That is why when the disciples return to Jesus, flush with success in their mission, having even vanquished demons, Jesus tells them, Rejoice rather because your names are written in heaven. In other words don’t let anything, not even the here and now mission, distract you from the ultimate goal of eternal salvation.

Mission is above all an expression of the love of neighbor whereby we help each other on the pilgrim path to the heavenly Jerusalem, or help people to find the path or return to it.

So don’t let the flesh, the world, and the devil, empty “the Kingdom” of its true meaning and true reality, placing an empty illusion of worldly progress in its place.

Only when we keep the reality of eternal life and our heavenly goal before our eyes will we be able to make sense of the words of St. Paul, May I never boast except in the cross of our Lord Jesus Christ, through which the world has been crucified to me, and I to the world.

To boast in the Cross of Jesus Christ and to be crucified to the world means to subordinate everything in life to the pursuit of the pilgrim path to the heavenly Kingdom.

Life is hard. We have often been hurt, we might feels as though we have been deeply wounded. We might have suffered disappointment and disillusionment. There might be moments when we feel so completely weak, helpless, and alone that, even though we are adults, we long for the comfort and security of a babe in its mother’s arms.

We can and must learn to be strong and brave; we cannot let ourselves wallow in self-pity. But we can’t do it alone and we can’t do it without God. We need to learn here and now to embrace the suffering and the hurt, not for their own sake, but recognizing therein our own little share in the Cross of Jesus Christ. He is the one who gives us strength. He is the one who walks with us on the way. At the same time, we need to learn that all the hurt and ache we carry inside of ourselves, all the longing for healing, for home, for the comfort and security of a babe in its mother’s arms, is a longing for heaven. In the famous words of St. Augustine, “You have made us for yourself, Lord, and our hearts are restless until they rest in you.” (Confessions I.1)

Today’s 1st reading tells us that we will find that supreme consolation only in Jerusalem; that means the new and eternal Jerusalem. There God will comfort us like a mother comforts her child. Then our hearts will rejoice in the vision of God and our bodies flourish in the resurrection .

Once again, to boast in the Cross of Jesus Christ and to be crucified to the world means to subordinate everything in life to the pursuit of the pilgrim path to the heavenly Kingdom.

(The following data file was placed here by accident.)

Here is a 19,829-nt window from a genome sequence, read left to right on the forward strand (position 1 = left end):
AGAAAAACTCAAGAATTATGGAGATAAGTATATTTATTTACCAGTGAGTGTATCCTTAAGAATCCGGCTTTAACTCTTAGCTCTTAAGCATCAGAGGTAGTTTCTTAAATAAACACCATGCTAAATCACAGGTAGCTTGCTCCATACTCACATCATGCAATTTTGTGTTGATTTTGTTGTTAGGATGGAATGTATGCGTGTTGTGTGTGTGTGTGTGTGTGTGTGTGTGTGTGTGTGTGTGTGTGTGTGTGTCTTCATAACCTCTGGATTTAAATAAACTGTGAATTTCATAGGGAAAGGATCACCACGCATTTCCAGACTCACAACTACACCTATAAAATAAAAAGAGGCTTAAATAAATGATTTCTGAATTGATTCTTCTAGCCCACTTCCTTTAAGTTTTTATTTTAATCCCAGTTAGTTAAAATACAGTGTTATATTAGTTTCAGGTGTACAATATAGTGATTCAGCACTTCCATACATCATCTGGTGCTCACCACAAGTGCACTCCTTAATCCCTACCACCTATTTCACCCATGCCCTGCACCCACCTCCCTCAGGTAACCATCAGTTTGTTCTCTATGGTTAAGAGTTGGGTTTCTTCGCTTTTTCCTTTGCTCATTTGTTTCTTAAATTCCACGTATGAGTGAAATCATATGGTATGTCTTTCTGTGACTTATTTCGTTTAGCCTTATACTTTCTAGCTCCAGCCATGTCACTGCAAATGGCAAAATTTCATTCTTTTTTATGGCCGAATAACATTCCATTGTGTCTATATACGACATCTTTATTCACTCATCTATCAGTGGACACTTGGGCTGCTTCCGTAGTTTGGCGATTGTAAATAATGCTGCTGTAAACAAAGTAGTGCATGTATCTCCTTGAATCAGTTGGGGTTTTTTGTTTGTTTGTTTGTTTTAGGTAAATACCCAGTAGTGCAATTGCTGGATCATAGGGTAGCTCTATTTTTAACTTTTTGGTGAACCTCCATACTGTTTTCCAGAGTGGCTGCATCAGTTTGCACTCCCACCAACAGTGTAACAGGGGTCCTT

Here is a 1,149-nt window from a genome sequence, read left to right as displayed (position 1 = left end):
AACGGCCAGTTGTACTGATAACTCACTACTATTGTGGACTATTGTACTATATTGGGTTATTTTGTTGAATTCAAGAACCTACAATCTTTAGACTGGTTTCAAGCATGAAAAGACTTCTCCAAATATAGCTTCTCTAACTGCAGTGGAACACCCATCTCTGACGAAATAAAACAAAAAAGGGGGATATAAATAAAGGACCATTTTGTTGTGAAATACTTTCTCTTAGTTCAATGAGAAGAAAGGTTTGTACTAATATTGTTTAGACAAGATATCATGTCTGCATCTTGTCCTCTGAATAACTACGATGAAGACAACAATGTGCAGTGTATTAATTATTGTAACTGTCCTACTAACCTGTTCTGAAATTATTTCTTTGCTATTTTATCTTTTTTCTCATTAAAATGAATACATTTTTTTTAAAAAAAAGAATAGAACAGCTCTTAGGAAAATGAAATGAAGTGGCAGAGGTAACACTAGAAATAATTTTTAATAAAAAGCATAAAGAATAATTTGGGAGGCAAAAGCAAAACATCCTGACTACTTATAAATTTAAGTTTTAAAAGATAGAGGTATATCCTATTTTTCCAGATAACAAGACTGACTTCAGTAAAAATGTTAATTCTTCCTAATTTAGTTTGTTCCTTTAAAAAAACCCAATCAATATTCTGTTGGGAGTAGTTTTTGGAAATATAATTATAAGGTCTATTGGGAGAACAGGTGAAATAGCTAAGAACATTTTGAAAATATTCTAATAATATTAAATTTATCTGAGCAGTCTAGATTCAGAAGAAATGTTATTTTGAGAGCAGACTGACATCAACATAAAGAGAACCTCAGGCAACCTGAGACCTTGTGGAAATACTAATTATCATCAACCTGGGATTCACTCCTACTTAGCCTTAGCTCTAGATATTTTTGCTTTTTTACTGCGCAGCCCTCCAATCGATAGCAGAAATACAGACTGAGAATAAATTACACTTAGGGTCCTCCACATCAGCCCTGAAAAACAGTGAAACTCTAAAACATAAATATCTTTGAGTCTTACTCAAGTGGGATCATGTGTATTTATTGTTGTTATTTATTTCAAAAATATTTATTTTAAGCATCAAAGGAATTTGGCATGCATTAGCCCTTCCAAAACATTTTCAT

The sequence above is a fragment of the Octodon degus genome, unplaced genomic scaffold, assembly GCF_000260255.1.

That is why St. Paul tells us that here and now what is of supreme importance is the new creation. This is life of grace, sanctifying grace, God’s own life in our souls, the work of the Holy Spirit within us. Through the reality of grace we can even begin to attain a little foretaste of the milk of comfort that belongs to the heavenly Jerusalem.

We do not journey to the heavenly Kingdom by getting in a car and driving to some distant place, or by going to an airport and getting on a plane, or by launching a rocket ship into outer space. Rather, we journey to the heavenly Kingdom by cooperating with the Holy Spirit and letting him build the Kingdom of his grace in our hearts. We cooperate with his grace, above all, by the interior acts of faith, hope, and love for God, which should be the motive of everything we think, do, or say.

“My God, I believe, I adore, I hope, and I love you.” There is the expression of the Kingdom within us. “I beg pardon for those who do not believe, do not adore, do not hope, and do not love you.” There is the expression of the heart of the mission.

The Kingdom of God’s grace is fully revealed in the Blessed Virgin Mary, full of grace, Spouse of the Holy Spirit. She is the most perfect fruit of the redeeming work of her Son, Jesus Christ, from the beginning of her existence through the gift of the Immaculate Conception, to her heavenly glory in her bodily assumption into heaven, to her continual intercession for us before the throne of God, and to her maternal presence to us as we make our own pilgrim journey.

Jesus has given us his Heart to be our heart, his Holy Spirit to be our spirit, his Holy Mother to be our mother. All this to build up his Kingdom in our hearts and so prepare us for his coming in glory when the new and eternal Jerusalem will come down out of heaven from God.

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Fr. Joseph Levine graduated from Thomas Aquinas College and after a long journey was ordained to the priesthood for the Diocese of Baker, Oregon. He currently serves as pastor of St. Peter Catholic Church in The Dalles on the Columbia River.